If you are not as old as I am, and most folks aren't, you probably do not recall the old time farming, with horses and mules, or even oxen, and doing much of the row cultivation and harvesting strictly by hand.
It was certainly a rough and tiresome method of farming here in the rural South, especially in our immediate area of hills and mountains, very little level land with good sandy soil, but mostly hard red clay with many, many rocks on slopes and hillsides. We had to work from just after daylight until sundown, with a short break for lunch. We always used mules, they were more gentle and steady than the fiery horses or the creeping pace of the oxen. All these animals were pitiable. They worked the hours that we did, but they pulled the plow through that red clay while we only wrestled to steer it and keep it in the ground.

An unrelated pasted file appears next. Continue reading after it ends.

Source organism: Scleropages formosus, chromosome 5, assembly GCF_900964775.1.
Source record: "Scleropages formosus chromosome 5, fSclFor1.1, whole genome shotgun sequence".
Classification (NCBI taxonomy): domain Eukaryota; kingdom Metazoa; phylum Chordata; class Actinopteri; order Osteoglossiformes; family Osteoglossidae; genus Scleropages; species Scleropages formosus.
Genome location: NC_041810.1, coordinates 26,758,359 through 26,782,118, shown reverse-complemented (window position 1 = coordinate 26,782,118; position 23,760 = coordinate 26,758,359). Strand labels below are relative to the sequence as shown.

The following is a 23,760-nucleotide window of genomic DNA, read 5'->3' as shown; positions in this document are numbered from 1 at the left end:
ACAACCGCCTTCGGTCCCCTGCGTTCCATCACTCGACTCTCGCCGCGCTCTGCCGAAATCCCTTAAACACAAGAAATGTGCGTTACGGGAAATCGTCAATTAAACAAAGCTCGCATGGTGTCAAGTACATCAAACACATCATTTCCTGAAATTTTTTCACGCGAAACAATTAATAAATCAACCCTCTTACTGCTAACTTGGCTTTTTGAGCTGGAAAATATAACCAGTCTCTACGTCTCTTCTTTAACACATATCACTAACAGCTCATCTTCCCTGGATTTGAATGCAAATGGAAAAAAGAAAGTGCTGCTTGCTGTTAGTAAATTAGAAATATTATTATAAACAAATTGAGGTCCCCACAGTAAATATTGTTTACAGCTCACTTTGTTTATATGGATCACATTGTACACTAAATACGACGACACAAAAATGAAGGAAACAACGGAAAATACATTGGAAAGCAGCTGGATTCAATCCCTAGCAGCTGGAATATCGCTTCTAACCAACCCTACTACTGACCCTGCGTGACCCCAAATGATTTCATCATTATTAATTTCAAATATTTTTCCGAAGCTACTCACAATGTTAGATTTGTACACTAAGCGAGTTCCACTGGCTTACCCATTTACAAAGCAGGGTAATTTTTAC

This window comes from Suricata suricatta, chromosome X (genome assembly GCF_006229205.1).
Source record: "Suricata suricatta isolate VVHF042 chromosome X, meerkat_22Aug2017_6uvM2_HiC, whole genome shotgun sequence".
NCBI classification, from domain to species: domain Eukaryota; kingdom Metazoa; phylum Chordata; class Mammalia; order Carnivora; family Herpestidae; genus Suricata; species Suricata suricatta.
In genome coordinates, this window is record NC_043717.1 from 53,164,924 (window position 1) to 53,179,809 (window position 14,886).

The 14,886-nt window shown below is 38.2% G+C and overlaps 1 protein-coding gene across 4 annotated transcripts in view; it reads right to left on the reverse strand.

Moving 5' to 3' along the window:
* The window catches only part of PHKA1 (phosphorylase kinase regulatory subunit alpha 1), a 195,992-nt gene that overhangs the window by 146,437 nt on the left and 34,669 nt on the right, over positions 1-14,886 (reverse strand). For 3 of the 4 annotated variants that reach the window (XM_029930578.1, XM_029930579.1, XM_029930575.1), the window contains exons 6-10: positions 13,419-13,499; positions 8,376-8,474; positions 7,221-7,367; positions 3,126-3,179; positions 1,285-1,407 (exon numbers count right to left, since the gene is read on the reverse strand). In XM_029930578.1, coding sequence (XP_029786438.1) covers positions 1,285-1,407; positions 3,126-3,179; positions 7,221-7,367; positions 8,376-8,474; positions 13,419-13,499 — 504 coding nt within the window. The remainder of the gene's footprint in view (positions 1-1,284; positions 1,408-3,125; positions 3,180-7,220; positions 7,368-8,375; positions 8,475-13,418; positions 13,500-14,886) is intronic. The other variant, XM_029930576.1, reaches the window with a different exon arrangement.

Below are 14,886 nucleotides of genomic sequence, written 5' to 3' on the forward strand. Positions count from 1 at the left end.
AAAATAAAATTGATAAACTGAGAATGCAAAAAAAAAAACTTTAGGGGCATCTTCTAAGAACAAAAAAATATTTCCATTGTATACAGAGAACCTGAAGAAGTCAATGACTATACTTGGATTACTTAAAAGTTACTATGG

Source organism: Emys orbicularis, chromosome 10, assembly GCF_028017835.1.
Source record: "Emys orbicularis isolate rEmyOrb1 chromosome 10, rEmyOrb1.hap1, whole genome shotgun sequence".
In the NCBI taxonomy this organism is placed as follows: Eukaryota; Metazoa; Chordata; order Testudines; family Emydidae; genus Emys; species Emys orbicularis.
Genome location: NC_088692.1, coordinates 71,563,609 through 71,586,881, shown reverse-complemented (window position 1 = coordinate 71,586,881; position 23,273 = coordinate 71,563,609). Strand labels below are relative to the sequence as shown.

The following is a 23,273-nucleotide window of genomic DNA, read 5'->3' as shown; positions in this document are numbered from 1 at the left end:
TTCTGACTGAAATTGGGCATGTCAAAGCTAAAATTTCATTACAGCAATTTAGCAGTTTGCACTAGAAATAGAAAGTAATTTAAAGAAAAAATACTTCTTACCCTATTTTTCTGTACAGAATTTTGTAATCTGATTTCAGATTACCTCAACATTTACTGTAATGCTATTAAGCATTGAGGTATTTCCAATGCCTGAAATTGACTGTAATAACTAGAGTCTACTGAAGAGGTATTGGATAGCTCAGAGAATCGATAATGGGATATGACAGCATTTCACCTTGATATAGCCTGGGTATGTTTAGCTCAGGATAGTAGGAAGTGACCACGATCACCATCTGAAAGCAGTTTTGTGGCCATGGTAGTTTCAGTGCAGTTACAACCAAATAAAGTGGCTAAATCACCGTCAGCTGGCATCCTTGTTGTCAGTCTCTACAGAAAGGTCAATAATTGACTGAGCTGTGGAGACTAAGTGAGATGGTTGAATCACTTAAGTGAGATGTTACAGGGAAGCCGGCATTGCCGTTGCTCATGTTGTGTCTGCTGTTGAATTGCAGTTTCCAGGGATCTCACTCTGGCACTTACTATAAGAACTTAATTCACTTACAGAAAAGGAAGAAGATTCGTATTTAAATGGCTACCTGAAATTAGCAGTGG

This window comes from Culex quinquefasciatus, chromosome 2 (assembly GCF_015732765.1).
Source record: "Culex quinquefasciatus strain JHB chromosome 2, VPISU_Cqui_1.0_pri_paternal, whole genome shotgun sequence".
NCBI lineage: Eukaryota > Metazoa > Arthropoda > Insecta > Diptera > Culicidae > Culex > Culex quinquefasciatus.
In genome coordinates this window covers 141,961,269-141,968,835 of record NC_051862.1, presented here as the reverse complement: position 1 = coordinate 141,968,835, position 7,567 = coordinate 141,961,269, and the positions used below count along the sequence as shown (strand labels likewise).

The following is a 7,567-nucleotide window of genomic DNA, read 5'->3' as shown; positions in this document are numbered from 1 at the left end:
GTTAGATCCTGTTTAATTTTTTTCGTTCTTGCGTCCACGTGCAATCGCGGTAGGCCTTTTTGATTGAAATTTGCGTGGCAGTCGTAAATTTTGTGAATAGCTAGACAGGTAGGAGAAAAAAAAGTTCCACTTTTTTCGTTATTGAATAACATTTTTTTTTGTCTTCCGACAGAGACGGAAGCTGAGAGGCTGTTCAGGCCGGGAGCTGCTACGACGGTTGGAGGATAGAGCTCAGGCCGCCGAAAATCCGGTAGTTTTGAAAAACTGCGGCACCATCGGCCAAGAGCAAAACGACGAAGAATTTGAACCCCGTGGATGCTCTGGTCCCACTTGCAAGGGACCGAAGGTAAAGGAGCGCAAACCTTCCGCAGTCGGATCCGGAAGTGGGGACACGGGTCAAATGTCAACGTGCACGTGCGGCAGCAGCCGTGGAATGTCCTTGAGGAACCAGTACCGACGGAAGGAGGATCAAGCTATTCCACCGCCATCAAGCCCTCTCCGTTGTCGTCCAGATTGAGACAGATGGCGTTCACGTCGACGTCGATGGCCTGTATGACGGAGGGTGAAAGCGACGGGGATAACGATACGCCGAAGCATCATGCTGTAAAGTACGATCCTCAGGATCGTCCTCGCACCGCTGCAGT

But God blessed most of us with a good life of health, the best foods and fruits, cool, unpolluted water, fresh milk and eggs. And it taught us that our livelihood was not a handout. One of our neighbors, who was not a Christian in his earlier years, when approached by my father, and/or other Christians in an effort to get him to come to church made the remark, "I do not believe a man can live a Christian life and farm the land that I've got!" Fortunately, he later did become a Christian.
And as years past, came the advent of farm tractors and other machinery that took some of the backache out of raising crops, plus many of us left the farm. I don't think I have ever been as happy though as when we were going through those difficult years. No air conditioning, no refrigerators, no televisions, very few cars (my father had a model T Ford until 1937.), outdoor toilets, kerosene lamps for light at night, and on and on. Those were modern times, consider life during Jesus' time.